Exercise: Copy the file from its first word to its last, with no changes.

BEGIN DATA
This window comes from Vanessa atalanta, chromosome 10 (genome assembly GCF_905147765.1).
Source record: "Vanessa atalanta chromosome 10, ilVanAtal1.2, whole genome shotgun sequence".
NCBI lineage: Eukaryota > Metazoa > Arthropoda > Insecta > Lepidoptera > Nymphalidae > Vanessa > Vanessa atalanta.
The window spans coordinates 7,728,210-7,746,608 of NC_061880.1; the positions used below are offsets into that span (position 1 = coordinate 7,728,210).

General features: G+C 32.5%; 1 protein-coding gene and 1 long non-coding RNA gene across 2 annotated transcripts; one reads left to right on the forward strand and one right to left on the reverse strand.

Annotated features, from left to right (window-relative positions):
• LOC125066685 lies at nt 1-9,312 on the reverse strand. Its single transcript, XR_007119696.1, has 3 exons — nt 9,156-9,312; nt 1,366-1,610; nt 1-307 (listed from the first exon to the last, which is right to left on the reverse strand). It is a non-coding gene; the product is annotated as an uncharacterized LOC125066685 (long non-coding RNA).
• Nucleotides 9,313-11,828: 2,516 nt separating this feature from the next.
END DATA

This window comes from Vanessa atalanta, chromosome 10 (genome assembly GCF_905147765.1).
Source record: "Vanessa atalanta chromosome 10, ilVanAtal1.2, whole genome shotgun sequence".
NCBI lineage: Eukaryota > Metazoa > Arthropoda > Insecta > Lepidoptera > Nymphalidae > Vanessa > Vanessa atalanta.
The window spans coordinates 7,728,210-7,746,608 of NC_061880.1; the positions used below are offsets into that span (position 1 = coordinate 7,728,210).

General features: G+C 32.5%; 1 protein-coding gene and 1 long non-coding RNA gene across 2 annotated transcripts; one reads left to right on the forward strand and one right to left on the reverse strand.

Annotated features, from left to right (window-relative positions):
• LOC125066685 lies at nt 1-9,312 on the reverse strand. Its single transcript, XR_007119696.1, has 3 exons — nt 9,156-9,312; nt 1,366-1,610; nt 1-307 (listed from the first exon to the last, which is right to left on the reverse strand). It is a non-coding gene; the product is annotated as an uncharacterized LOC125066685 (long non-coding RNA).
• Nucleotides 9,313-11,828: 2,516 nt separating this feature from the next.